In post-revolutionary Europe, the rise of nationalisms constitutes a movement both political and cultural that has been defined everywhere as resolutely anti-French: with the conquests of Napoléon, a political supremacy had indeed added, at the beginning of the 19th century, to the intellectual and cultural reign of Enlightenment France. This article recalls, first, how European nationalisms appeared, then points out that this phenomenon is linked to the birth of Romanticism and evokes the reluctance manifested by France in the constitution of its own nationalism, because it seemed to fly in the face of French habits, from Louis XIV to Napoléon. Second, the article examines how Chateaubriand, once an opponent of Napoléon, integrated into his political thought the new data of nationalism and how he helped to define its contours, in a country which, by vocation “universalist”, appeared the European nation least susceptible to this temptation. We will thus see the specificities, even the contradictions, of French nationalism.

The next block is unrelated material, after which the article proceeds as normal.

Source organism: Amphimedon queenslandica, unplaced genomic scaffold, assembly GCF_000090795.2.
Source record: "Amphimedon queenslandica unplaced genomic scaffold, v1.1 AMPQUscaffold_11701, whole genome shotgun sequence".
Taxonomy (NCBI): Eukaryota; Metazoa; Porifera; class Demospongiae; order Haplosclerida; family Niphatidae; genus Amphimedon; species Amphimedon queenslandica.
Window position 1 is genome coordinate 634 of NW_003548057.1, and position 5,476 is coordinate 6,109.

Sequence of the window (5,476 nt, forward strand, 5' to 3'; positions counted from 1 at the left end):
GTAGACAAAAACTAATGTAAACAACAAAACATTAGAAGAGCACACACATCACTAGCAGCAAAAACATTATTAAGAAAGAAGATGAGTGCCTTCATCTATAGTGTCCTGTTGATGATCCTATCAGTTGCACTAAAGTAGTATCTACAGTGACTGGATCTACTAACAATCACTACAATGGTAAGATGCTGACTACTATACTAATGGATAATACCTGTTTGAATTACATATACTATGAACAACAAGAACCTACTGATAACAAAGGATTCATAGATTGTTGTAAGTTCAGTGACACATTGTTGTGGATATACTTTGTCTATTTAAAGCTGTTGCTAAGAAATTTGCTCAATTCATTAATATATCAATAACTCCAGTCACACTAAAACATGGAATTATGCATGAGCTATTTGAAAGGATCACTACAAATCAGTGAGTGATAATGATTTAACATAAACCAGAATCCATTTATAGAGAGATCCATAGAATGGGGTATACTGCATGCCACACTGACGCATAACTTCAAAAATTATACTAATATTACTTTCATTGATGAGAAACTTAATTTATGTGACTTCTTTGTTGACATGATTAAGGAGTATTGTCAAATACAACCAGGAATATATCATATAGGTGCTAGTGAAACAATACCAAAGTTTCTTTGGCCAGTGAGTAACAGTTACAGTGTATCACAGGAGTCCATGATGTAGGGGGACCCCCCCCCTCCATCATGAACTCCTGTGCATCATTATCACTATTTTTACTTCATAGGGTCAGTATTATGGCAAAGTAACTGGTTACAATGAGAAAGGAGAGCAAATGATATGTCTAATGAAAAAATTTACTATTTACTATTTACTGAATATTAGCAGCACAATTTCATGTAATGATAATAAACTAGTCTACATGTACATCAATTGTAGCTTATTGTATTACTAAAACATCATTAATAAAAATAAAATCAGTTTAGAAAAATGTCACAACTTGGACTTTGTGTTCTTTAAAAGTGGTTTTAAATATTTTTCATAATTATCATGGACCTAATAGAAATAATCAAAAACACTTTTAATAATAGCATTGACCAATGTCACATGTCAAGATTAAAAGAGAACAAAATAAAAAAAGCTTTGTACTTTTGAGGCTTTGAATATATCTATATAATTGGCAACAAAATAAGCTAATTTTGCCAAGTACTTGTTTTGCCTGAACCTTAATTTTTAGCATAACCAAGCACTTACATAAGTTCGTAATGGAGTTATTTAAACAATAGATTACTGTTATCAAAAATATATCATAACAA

|Number of pages||12|
|Journal||Australian Journal of French Studies|
|Publication status||Published - 2019|